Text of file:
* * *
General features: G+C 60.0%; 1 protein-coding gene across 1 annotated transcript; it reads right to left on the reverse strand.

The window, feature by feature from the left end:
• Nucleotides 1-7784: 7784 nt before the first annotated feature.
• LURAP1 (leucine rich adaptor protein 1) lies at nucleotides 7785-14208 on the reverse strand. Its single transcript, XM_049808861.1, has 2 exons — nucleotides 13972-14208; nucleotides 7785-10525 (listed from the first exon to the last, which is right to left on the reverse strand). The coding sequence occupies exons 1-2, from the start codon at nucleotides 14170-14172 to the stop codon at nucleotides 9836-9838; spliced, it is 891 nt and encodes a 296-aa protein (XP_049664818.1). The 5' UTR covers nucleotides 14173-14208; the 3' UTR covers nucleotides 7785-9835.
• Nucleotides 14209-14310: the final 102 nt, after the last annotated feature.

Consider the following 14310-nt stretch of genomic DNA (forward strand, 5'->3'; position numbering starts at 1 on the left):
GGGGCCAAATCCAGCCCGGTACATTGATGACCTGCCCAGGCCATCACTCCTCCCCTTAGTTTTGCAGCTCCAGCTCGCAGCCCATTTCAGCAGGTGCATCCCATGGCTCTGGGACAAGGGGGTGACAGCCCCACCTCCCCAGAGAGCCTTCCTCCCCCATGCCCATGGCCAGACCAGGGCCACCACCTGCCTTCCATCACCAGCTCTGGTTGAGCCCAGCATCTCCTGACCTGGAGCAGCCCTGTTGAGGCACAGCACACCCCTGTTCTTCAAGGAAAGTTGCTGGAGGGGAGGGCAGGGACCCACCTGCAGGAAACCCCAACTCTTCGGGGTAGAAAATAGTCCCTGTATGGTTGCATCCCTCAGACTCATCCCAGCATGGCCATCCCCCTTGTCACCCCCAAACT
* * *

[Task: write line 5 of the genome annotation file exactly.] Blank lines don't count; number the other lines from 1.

• Nucleotides 14209-14310: the final 102 nt, after the last annotated feature.